There are a number of traditional recipes that call for port, cognac, or sherry, but I made this recipe to share with my sister, who is allergic to all things red wine. This recipe uses calvados and a little rice wine vinegar to get the sweetness and that touch of acidity that make it sing.
The one complaint people usually have with pate is that it sometimes winds up with a grainy texture. I avoid that by blending my livers almost to a mousse and also by incorporating the secret ingredient; cream cheese. I know I’m not the first person to add cream cheese to my pate (there are dozens of recipes like this one and this one), but I can tell you that this is the one ingredient that will set your chicken liver pate apart from all others. There’s some kind of magic happening there!
(That white stuff is what you want to remove and throw away)
Here it is! The recipe for
Melt-In-Your-Mouth Chicken Liver Pate with Pickled Blueberries, Fried Herbs, and Mustard Seed “Caviar”
- 1.5# chicken livers
- 3 ea small shallots, thinly sliced
- 1 Tbs thyme, picked and chopped
- 6 Tbs + 4 Tbs butter
- 1/4 cup calvados
- 1 tsp rice wine vinegar
- 1 cup cream cheese, room temperature
- Salt, pepper
- 2-3 sprigs herbs (I used thyme and rosemary)
- 1/4 cup neutral oil, like safflower
- 1 cup blueberries (fresh or frozen)
- 1 cup rice wine vinegar
- 1 cup water
- 3/4 cup sugar
- 1/4 cup salt
- 1/4 cup yellow or brown mustard seeds
- 1 cup rice wine vinegar
- 3/4 cup sugar
- 1 cup water
- 1/4 cup salt
- Crackers or crostini
- Crunchy salt, like Maldon
- Heat all of the ingredients except the blueberries in a sauce pot until boiling.
- Wait 10 minutes to allow the liquid to cool slightly.
- Pour the liquid over the blueberries and allow to stand at least 3 hours
- Heat all of the ingredients until boiling and reduce to a low simmer.
- Allow to cook until the mustard seeds are tender on the inside and "pop" when you bite into them, about 1 hour.
- Heat the oil over medium heat until shimmering.
- Carefully add the herbs (they will spit at you)
- If large, flip or stir after 2-3 seconds
- Fry until crispy - probably a total of about 8-10 seconds.
- Dry on paper towels, sprinkle with salt.
- Gently melt 4 Tbs butter in a small pan over low heat.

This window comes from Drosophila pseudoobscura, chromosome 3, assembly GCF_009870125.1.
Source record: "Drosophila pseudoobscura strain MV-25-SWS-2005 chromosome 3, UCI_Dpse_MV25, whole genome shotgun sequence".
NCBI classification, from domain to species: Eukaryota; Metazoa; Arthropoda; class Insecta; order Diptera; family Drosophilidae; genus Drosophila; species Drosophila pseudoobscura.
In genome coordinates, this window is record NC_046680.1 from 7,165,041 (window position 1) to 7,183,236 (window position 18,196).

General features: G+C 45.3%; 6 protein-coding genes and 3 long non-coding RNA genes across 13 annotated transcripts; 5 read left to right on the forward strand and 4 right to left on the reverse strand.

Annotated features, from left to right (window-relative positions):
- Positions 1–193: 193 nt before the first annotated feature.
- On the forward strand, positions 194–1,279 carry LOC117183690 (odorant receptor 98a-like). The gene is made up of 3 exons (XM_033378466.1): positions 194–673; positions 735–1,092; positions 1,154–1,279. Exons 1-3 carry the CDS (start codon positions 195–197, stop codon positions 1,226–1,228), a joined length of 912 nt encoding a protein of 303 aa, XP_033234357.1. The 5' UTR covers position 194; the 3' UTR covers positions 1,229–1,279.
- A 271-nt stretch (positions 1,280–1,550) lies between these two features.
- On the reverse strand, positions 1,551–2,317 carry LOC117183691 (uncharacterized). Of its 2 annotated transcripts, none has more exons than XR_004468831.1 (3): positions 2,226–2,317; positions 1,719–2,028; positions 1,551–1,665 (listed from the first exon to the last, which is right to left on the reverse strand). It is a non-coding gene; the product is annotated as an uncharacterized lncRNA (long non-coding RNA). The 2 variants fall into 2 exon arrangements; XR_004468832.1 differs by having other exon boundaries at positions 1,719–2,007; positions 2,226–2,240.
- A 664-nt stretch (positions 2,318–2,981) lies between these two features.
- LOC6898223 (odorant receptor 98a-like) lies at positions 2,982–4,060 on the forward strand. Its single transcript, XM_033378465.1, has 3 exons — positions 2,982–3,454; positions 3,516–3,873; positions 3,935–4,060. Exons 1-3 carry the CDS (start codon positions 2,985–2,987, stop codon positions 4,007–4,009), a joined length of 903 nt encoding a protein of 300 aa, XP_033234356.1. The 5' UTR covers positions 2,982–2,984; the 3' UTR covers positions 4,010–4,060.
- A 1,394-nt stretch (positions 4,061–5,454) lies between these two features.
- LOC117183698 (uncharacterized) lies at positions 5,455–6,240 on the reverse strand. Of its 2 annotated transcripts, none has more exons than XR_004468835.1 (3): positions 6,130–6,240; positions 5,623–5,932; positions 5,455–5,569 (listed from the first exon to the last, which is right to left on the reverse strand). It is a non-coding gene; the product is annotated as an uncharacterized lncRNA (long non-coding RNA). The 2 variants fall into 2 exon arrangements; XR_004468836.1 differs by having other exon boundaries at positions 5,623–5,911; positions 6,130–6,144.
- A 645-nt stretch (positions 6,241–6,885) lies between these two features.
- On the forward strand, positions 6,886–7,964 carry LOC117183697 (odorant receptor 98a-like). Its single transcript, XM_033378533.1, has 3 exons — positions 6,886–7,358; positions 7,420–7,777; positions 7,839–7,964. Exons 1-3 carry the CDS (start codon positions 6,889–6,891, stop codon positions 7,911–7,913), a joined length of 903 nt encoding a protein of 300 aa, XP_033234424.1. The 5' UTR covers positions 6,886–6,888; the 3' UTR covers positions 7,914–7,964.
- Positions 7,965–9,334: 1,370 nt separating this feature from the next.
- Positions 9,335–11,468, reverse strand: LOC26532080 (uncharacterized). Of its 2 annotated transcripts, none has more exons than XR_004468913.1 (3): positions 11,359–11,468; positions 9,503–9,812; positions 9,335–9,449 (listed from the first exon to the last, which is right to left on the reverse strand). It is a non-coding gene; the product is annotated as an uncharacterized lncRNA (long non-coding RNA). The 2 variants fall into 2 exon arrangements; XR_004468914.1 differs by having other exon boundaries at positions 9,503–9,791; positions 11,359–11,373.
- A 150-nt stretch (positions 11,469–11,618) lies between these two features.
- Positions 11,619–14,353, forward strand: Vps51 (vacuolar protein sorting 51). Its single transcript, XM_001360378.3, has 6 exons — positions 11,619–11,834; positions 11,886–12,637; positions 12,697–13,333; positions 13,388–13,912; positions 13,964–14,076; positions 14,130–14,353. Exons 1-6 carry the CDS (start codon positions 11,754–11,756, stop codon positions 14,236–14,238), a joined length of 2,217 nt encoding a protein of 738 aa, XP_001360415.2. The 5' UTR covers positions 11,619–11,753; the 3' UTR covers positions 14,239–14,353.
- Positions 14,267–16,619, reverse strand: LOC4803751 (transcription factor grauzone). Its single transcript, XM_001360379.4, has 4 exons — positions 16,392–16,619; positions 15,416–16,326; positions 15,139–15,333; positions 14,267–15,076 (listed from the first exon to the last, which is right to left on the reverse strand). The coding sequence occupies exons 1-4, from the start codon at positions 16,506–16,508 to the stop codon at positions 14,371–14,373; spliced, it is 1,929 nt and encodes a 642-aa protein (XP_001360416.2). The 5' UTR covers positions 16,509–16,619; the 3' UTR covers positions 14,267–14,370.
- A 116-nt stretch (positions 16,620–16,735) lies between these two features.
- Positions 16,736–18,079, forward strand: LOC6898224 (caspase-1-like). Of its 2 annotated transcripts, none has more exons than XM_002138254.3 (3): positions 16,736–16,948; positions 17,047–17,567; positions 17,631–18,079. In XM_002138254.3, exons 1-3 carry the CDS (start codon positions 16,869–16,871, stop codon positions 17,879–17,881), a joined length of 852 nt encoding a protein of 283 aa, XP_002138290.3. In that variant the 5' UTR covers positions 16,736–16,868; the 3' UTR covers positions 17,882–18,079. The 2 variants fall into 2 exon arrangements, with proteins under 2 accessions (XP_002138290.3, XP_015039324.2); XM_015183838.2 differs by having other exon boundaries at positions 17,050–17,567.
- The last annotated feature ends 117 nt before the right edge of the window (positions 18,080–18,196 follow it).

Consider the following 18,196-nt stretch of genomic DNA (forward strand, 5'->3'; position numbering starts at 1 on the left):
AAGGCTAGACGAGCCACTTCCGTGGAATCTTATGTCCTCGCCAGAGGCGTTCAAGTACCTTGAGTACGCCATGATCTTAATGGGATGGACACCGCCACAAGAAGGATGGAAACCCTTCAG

- Skim all of the solids (the white stuff) off the top until you have a very clear and yellow butter.
- Allow to cool slightly.
- Clean the liver: remove all of the tough membranes.
- Heat 2 Tbs butter over low heat in a pan large enough to hold the liver in a single layer (or plan to do more than one batch.)
- When the butter starts to foam, add the shallots and thyme and cook slowly until very soft.
- Raise the heat to medium-high and carefully add the calvados
- Reduce the calvados to almost a syrup.
- Season the livers well with salt and pepper.
- Add the rest of the butter and when it's melted, add the livers.
- Allow to cook undisturbed until they begin to color slightly.
- Flip over and cook briefly. You want the livers to be cooked on the outside and rare on the inside.
- Put all of the contents of your pan into a food processor with the cream cheese and the vinegar.
- Blend and taste.
- You will probably want to add more salt and pepper, but it depends on how well you seasoned your livers before cooking them.
- Continue blending until the mixture starts to get light and fluffy. Taste frequently! You want it to feel smooth in your mouth.
- Place in the container of your choice and smooth out the top with a spatula.
- If using, pour a thin layer of clarified butter over the top. If not, place a layer of plastic wrap directly against the top of the pate.
- Refrigerate before serving, at least one day. The flavor is better after one day and better still after two.
- Serve with crostini or crackers and a sprinkle of good salt!